Early 1960s America and Nietta Dunn defies Jim Crow laws by sitting at the H. Green lunch counter in downtown Lexington. African-Americans may buy food, but they may not sit at the counter. Here’s the thing, food doesn’t work well with fear and hate–not when planting, not when harvesting, not when cooking, and especially not … Continue reading Onion Pie With A Cold Eye Cast On Fear And Hate In America.
Fire, wood, smoker and flesh equals Smoking Houston, and smoking I have done with and for family and friends while sitting in the backyard at 2408 Cortlandt. A favorite has been pork belly marinated in apple cider, brown sugar, honey, molasses and herbs seasonings. Smoking the inner organs of animals like this cow heart brings … Continue reading Smoking Houston
Louis Vincent Palliere renders in bright colors the infamous Slaughter of the Suitors” by Odysseus and Telemachus, note those gorgeous capes tripping hues between orange and red. I love cooking sausages. All sorts of sausage. Beef, chicken, lamb and pig; andouille, bloedwurst, boudin, bratwurst, chorizo, hot dogs, kielbasa, knackwurst, linguiça, longaniza, merguez, morcilla, saucisson, soppressata, … Continue reading Sausages And Cooking Murder.
I’m rereading Samuel Becket’s novel Watt, while also listening to Dermot Crowley voice the Singing Master’s words on Audiobook. In the opening pages, we do not meet Watt directly but through Mr. Hackett and Mr. and Mrs. Nixon who sit at a bus stop and observe someone or something disembark from a tram, variously described … Continue reading Cooking Beckett: A Stew For Mr. Knott.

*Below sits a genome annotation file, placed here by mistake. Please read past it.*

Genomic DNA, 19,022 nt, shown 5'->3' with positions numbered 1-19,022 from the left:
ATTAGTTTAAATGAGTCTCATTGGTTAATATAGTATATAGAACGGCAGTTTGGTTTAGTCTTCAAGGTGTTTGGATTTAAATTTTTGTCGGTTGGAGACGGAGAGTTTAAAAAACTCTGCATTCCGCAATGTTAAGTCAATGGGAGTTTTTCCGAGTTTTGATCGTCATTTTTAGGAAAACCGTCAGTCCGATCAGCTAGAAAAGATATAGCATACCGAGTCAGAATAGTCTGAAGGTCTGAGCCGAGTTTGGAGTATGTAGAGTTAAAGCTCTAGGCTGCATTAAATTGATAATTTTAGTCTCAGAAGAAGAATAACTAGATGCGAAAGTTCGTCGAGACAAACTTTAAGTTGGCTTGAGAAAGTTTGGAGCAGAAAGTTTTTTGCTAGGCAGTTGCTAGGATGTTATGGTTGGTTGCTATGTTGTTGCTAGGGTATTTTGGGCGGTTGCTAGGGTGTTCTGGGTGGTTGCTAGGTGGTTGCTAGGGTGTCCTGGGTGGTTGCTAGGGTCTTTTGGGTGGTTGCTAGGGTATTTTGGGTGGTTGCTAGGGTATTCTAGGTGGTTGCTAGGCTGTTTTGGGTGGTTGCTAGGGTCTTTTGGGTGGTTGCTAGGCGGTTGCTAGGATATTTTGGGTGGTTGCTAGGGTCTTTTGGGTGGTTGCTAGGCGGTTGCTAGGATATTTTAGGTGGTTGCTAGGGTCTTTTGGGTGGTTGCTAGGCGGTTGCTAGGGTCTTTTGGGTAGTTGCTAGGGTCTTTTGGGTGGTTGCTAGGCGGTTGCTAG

In the HBO series Westworld, androids also known as “hosts” struggle to achieve the most fundamentally unique experience of the human species, consciousness and all its attendant wakefulness and awareness, or so we’d like to think about ourselves, but hosts like Dolores Abernathy and Maeve Millay become alert to themselves and the world around them, distinctly … Continue reading Banquet World: “These Violent Delights Have Violent Ends.”
A pulling back of skin and forceps on flesh reveal an inner world of the human body in Rembrandt’s The Anatomy Lesson of Dr. Nicolaes Tulp. Anatomy lessons entertained curious spectators throughout Europe from the sixteenth into the nineteenth century. Such spectacles danced the edge of the sacred and profane as worlds under the skin … Continue reading The Anatomical Theater Of Anthony Bourdain
Vichyssoise made the list for Prolegomena Number 3, but Cocido interceded, so reading Kant and cooking with a pot continues today with garbanzo beans and odd bits. Let’s leap in with the beginning of the “Second Part of the Main Transcendental Question.” Nature is the existence of things, so far as it is determined according … Continue reading Prolegomena To Any Future Cocido Madrileño.